It will be understood that there may be various other possible embodiments of the invention, and that the invention should not be limited to the specific constructions herein shown or described except to the extent which may be required by the scope of the appended claims.

I claim:

1. In a shoe having a sole and an upper, means for preventing the wearers foot from rising above the insole of said shoe during walking, said means comprising a valve-vented, closed, expandable bellows extending from the back of the counter portion of the upper and wherein said bellows means terminates in a scoop-like member adapted to engage the wearers heel.

2. A device according to claim 1 wherein said bellows means is anchored to the counter of said shoe.

3. In a shoe having a sole and an upper, means for preventing the wearers foot from rising above the insole of said shoe during walking, said means comprising a valve-vented, closed, expandable bellows extending from the back of the counter portion of said upper and wherein (a) the bellows terminates at its toeward end in a movable heel receiving member, said member including a plurality of slot-engaging fingers and wherein (b) the upper includes a plurality of finger-accommodating slots disposed on both sides of the heel of said upper, said heel receiving member being engaged in said slots and movable toewardly therein.

4. A device according to claim 3 wherein said bellows is anchored to the counter of said shoe.

References Cited UNITED STATES PATENTS 1,282,584 10/1918 Hunter 36-585 1,954,122 4/1934 Fiori 36-71 2,774,152 12/1956 Alber 36-71 3,258,862 7/1966 Minor et al. 36-585 ALFRED R. GUEST, Primary Examiner.

US. Cl. X.R.

Patent Citations
Cited PatentFiling datePublication dateApplicantTitle
US1282584 *Jun 15, 1918Oct 22, 1918Melmoth W HunterAttachment to shoes for preventing wear upon heels of socks.
US1954122 *Apr 28, 1932Apr 10, 1934Fiori John MBoot
US2774152 *Jun 1, 1955Dec 18, 1956Alcosa EtsArticle of footwear
US3258862 *Aug 5, 1964Jul 5, 1966P W Minor & Son IncShoe gore
Referenced by
Citing PatentFiling datePublication dateApplicantTitle
US5259126 *Feb 19, 1992Nov 9, 1993Rosen Henri EShoe construction having improved backpart fit
US5459949 *Nov 29, 1993Oct 24, 1995Macpod Enterprises Ltd.Fit and support system for the foot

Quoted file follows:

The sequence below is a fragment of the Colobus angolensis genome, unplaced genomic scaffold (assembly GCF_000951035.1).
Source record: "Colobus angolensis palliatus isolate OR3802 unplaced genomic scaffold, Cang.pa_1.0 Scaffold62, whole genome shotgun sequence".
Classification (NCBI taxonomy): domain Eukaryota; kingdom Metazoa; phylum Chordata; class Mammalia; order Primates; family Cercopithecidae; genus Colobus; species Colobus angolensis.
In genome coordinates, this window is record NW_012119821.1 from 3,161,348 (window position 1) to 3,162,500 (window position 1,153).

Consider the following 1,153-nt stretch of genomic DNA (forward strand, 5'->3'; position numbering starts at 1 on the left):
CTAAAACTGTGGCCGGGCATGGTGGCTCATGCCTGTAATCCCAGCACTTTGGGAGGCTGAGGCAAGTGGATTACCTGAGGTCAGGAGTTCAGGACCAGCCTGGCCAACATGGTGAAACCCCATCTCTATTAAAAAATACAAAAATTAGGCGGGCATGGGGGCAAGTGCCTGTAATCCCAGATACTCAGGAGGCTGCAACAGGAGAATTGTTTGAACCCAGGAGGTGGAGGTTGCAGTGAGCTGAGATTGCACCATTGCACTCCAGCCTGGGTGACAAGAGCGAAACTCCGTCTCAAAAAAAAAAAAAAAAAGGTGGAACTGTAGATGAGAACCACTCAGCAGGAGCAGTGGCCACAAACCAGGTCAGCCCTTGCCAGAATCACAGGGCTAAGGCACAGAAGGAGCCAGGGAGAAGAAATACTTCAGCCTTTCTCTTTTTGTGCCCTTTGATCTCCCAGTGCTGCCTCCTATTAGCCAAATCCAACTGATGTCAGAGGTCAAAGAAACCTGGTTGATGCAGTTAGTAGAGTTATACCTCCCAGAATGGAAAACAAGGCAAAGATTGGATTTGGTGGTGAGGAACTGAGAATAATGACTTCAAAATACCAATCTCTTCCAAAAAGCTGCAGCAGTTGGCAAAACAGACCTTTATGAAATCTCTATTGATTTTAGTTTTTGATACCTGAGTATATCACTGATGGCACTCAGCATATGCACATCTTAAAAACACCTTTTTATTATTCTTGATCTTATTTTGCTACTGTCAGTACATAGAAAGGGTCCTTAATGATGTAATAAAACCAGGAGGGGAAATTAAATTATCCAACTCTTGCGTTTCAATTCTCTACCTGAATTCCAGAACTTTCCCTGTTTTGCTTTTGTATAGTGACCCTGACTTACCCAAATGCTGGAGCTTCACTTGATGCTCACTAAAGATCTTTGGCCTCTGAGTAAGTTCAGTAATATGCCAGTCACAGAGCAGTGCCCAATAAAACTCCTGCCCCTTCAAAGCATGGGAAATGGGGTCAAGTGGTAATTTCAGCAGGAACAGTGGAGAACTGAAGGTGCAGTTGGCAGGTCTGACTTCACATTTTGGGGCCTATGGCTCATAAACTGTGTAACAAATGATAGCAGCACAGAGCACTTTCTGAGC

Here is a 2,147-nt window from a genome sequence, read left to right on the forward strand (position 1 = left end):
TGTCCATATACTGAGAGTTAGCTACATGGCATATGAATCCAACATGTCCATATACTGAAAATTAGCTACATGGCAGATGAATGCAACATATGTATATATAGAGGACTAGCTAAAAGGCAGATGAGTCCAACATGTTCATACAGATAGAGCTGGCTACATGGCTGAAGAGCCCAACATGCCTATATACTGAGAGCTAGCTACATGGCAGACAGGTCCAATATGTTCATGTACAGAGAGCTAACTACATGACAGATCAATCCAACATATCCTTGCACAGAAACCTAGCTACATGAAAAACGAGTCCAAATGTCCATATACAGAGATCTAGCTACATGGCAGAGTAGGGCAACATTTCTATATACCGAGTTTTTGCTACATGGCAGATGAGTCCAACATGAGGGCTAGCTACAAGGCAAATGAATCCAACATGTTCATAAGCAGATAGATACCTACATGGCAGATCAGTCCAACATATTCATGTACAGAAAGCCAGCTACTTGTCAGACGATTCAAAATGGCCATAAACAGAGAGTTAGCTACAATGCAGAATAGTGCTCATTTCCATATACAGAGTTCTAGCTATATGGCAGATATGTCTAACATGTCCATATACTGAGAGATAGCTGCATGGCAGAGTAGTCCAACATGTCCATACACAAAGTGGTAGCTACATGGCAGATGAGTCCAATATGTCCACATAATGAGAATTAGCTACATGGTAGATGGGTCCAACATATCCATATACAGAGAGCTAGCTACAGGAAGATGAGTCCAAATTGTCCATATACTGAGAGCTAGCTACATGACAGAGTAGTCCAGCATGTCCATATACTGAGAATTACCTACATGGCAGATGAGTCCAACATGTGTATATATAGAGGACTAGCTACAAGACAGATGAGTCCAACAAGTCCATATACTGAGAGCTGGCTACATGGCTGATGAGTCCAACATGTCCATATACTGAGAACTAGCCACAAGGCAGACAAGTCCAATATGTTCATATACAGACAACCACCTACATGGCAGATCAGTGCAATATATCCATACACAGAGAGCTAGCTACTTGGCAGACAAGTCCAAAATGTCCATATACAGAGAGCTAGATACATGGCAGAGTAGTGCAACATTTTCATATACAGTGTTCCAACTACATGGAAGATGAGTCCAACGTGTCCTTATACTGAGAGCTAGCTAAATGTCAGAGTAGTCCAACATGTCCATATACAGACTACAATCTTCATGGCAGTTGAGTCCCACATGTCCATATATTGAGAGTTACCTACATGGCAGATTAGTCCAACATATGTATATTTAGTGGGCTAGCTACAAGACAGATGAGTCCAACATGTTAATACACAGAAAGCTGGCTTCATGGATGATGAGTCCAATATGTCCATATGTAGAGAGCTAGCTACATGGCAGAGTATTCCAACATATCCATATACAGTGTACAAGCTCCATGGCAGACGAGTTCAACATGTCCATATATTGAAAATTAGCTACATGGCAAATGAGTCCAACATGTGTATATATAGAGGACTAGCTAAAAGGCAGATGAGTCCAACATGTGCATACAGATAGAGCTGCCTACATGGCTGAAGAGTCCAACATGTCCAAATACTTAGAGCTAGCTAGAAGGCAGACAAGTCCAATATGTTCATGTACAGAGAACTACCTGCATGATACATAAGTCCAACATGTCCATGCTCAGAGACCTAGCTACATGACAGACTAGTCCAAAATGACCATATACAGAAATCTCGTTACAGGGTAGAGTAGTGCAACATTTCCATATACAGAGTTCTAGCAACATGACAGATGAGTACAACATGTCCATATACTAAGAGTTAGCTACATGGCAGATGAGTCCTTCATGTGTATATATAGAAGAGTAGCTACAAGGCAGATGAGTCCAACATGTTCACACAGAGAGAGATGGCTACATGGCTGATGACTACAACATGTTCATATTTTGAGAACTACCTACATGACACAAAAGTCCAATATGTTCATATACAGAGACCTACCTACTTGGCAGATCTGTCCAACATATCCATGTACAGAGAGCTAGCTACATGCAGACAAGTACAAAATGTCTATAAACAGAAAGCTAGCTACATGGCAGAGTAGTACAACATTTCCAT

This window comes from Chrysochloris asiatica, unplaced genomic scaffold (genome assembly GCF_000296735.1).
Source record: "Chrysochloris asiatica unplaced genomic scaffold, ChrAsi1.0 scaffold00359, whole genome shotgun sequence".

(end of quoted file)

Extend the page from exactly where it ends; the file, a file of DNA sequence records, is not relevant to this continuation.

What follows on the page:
US5596770 *Nov 1, 1995Jan 28, 1997Kunesh; J. DeniseTwo-ply inflatable sock
US5634284 *Jun 7, 1995Jun 3, 1997Macpod Enterprises Ltd.Fit and support system for the foot
US5678833 *Jun 7, 1995Oct 21, 1997Rollerblade, Inc.Adjustable fit in-line skate
US5794362 *Apr 24, 1996Aug 18, 1998Polk, Iii; Louis F.Size adjustable athletic boot
US6050574 *Mar 8, 1999Apr 18, 2000Rollerblade, Inc.Adjustable fit in-line skate
US6178665Jun 12, 1997Jan 30, 2001Macpod Enterprises Ltd.Fit and support system for the foot
US6438872Nov 12, 1999Aug 27, 2002Harry Miller Co., Inc.Expandable shoe and shoe assemblies
US6442874 *Aug 17, 2000Sep 3, 2002Nike, Inc.Athletic shoe with an adjustable sizing system
US6467192 *Oct 13, 1999Oct 22, 2002Tingley Rubber CorporationMethod and apparatus for functionally covering footwear of various sizes and shapes
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US6574888Sep 10, 2001Jun 10, 2003Harry Miller Company, Inc.Expandable shoe and shoe assemblies
US6578288 *Jun 29, 2001Jun 17, 2003Noam BernsteinSide entry footwear
US6584707Nov 20, 2002Jul 1, 2003Nike, Inc.Athletic shoe with an adjustable sizing system
US6588771Jun 11, 2002Jul 8, 2003Benetton Sportsystem Usa, Inc.Adjustable fit in-line skate
US6807754Aug 26, 2002Oct 26, 2004Inchworm, Inc.Expandable shoe and shoe assemblies
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US6851683Nov 4, 2002Feb 8, 2005Andreas C. WegenerAdjustable in-line skate
US6874255Apr 3, 2003Apr 5, 2005Noam BernsteinSide entry footwear
US6883254May 16, 2003Apr 26, 2005Inchworm, Inc.Expandable shoe and shoe assemblies
US7080468May 14, 2004Jul 25, 2006Inchworm, Inc.Expandable shoe and shoe assemblies
US7287294Oct 22, 2004Oct 30, 2007Harry Miller Co., Inc.Method of making an expandable shoe
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US7581337Jun 24, 2004Sep 1, 2009Inchworm, Inc.Expandable shoe having screw drive assemblies
US8745899Apr 4, 2008Jun 10, 2014Nike, Inc.Article of footwear including a sizing system
US8850722Jul 31, 2008Oct 7, 2014Nike, Inc.Article of footwear with a removable heel member
CN102170801BJul 15, 2009Feb 27, 2013耐克国际有限公司Article of footwear with a removable heel member
EP0446990A2 *Mar 5, 1991Sep 18, 1991Beniamino Beheer B.V.Shoe and last therefor
EP1811873A1 *Nov 10, 2004Aug 1, 2007New Balance Athletic Shoe, Inc.Fitting system for children's footwear
WO2002013641A1 *Aug 16, 2001Feb 21, 2002Long Bradley SAthletic shoe with an adjustable sizing system
WO2010014409A2Jul 15, 2009Feb 4, 2010Nike International Ltd.Article of footwear with a removable heel member
U.S. Classification36/58.5, 36/97
International ClassificationA43B3/00, A43B3/26
Cooperative ClassificationA43B3/26
European ClassificationA43B3/26